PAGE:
#47 Western users finding their own way with traditional substances
When it comes to psychedelic use, how much should Westerners defer to drugtaking shamans’ knowledge, methods, and traditions?
This thought is poking around my head. I believe most shamans to be very wise. Probably some, not all, of it is hocus pocus too depending on the person and tradition. Regardless, shamans seem to know what they’re doing, they give order to the unconstrainted psychedelically altered mind. Their traditions are rich, passed down over hundreds and most likely thousands of years, presumably even before the advent of language. So, what is passed down and taught to subsequent shamans? Knowledge about how to handle intense states of consciousness/perception/being/thinking, their culture’s spiritual cosmology, traditions of interacting with spirits and guides, plant botany to be used as medicine, songs, dances, entering trance states, psychedelic technologies such as rattles, drums, and other human-made devices for manifold purposes, etc. Shamans do things for a specific reason. I’m not a shaman, so I don’t know whether they are full of shit or not. With regard to the case I outlined above, just as I am agnostic when it comes to religion, I simply do not know for certain whether the shaman’s cosmology and spiritual claims are real or not. Even if they are false, he or she might believe them so profoundly that they become real to him or her. If we take on the role of anthropologist when discussing this matter, we should employ a cultural relativistic stance, therefore, whatever other peoples claim about their culture—from spiritual cosmology and societal structure to any aspect of their world, the anthropologist must accept that which the people they are studying claim. According to cultural relativism, if it is real for a particular (sub)culture, then it is. Now, in this sense, I lean toward deferring to shamans and their ways, since unless I was trained in their drugtaking traditions and culture, I am ignorant to what they claim to know.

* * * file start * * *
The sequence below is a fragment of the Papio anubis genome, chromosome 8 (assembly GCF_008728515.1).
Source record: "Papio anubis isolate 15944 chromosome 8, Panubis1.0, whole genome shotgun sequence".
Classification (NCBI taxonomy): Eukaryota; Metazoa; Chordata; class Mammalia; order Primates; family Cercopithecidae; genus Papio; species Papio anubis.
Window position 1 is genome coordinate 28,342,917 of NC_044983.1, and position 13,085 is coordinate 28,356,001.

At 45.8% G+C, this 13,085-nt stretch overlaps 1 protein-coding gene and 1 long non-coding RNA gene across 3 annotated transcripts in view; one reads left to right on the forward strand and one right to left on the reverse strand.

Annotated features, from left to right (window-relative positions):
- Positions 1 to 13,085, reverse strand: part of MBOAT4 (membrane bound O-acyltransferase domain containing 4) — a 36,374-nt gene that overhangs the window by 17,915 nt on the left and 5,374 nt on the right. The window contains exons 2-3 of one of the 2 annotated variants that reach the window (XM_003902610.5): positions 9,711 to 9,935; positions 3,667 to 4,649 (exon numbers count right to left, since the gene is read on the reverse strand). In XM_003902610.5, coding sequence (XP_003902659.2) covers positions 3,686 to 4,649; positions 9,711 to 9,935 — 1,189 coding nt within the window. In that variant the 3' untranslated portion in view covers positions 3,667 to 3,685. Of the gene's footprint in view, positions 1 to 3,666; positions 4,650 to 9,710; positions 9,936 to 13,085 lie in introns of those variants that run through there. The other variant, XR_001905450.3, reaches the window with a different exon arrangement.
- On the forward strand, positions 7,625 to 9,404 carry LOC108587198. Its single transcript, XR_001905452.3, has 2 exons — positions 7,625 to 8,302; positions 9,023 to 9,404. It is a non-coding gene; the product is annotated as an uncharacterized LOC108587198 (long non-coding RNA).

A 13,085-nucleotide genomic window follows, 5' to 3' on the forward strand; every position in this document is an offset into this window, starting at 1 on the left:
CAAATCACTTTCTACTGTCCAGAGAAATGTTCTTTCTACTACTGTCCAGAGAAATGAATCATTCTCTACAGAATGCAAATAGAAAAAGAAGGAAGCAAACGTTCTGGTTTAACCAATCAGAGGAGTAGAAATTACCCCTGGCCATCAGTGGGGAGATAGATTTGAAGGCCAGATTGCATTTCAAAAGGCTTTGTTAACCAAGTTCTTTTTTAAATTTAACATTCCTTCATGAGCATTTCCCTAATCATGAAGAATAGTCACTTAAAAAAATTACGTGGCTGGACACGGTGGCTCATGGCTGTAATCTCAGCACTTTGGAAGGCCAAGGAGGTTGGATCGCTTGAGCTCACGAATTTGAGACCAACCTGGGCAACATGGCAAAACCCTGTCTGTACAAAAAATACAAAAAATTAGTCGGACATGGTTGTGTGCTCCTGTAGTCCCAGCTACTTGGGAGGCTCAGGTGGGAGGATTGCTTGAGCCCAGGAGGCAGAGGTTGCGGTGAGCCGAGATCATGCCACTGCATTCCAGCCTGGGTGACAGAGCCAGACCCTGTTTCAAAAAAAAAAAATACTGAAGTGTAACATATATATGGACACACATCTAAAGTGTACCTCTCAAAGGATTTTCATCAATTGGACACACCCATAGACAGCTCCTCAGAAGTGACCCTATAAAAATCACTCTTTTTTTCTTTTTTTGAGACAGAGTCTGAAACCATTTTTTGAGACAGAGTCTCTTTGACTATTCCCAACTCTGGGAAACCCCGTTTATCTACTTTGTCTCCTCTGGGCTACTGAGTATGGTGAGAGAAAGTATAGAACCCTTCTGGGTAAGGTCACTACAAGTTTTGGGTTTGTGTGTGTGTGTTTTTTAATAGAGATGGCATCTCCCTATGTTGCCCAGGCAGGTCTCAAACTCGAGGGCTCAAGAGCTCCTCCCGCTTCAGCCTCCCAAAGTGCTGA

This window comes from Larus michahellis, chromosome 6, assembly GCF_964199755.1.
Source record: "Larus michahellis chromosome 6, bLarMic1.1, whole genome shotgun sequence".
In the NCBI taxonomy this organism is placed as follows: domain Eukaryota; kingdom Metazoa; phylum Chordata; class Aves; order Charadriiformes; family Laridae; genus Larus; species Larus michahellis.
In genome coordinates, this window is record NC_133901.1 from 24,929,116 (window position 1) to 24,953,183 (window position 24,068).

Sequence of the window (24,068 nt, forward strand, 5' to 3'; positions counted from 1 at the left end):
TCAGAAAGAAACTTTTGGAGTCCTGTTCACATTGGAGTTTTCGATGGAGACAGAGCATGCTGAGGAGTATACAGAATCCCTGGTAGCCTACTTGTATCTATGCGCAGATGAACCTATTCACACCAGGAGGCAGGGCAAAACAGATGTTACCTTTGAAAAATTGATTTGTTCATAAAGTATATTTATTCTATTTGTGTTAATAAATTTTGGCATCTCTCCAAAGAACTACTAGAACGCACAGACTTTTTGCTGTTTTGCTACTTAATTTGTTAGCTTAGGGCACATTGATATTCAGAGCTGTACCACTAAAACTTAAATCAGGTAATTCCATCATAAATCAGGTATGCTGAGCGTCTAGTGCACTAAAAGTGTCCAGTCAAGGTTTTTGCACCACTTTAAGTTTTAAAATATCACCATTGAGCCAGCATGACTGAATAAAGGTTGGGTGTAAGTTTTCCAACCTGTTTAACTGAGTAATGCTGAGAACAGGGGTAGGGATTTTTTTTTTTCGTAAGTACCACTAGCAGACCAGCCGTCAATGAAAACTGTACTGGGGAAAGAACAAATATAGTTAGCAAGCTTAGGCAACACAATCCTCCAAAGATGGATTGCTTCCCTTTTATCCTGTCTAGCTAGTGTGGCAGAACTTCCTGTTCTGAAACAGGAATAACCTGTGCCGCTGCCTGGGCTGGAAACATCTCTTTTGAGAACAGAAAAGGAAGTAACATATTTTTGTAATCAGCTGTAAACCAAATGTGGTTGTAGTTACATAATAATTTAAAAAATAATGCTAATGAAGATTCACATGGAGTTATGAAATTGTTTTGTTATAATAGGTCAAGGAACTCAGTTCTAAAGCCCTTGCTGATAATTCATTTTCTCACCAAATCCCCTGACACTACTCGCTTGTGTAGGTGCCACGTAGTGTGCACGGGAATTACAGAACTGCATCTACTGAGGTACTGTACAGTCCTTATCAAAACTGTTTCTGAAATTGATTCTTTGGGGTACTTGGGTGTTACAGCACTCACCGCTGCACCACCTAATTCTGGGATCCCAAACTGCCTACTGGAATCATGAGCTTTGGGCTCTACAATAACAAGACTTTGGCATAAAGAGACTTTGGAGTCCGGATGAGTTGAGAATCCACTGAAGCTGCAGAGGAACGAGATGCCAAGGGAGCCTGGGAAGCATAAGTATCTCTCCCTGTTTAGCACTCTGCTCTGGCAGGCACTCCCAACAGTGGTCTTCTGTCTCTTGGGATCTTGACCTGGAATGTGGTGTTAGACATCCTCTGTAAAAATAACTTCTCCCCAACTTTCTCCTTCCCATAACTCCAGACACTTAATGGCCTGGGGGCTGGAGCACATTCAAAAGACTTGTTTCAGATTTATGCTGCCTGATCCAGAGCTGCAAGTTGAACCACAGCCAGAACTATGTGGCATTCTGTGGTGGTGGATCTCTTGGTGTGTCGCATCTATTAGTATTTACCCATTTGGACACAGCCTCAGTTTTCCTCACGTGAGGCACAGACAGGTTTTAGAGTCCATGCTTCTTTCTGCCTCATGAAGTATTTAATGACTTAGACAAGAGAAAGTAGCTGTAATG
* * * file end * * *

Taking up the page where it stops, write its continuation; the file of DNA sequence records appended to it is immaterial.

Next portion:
And from this is where the Catch 22 enters. If I want to research a particular psychedelic substance, shamans and those “in the know” regarding said substance and the culture that surrounds it would probably advise me to do specific things, take specific actions, and not do specific things, while under the influence of this drug. Surely, there is knowledge they share freely, and much they do not. I’m interested in the stuff they do not share. [To be clear, I’m interested on an academic level and wouldn’t put their unshared knowledge to use unless I had been trained to use it. I would advise the same dictum to you.] This knowledge is coveted, secrets closely guarded by custodians of and in a time-honored tradition, passed down in an uninterrupted chain from shaman to shaman. Incredible to say the least. I’m reminded of what Greg Lawrence told me about combining substances, for example, a small amount of iboga with a small amount of cannabis. I would try such a technique, but I’m a “substance purist” at heart; I like to feel the energy or personality of the substance that I ingest, otherwise I feel that combining substances would be like having multiple personality disorder, plant personalities or spirits competing for control of my mind or physical avatar. But Greg says that advising people not to combine substances is a human construct after all. Fair point. But why shouldn’t we do it? I’ll give you a reason: it’s probably a bad idea to combine various pharmaceuticals together or use with alcohol, which can create liver poisoning. The point I’m making is that someone had to find out that this was the case. In a state of early mass ignorance about combining pharmaceuticals with alcohol, some people did it, and it is only when people fell ill or started dying from engaging in that kind of activity that got the attention of medical professionals. The same can be said about any plant that our ancestors found, ate, combined with other plants to create herbal medicines, etc.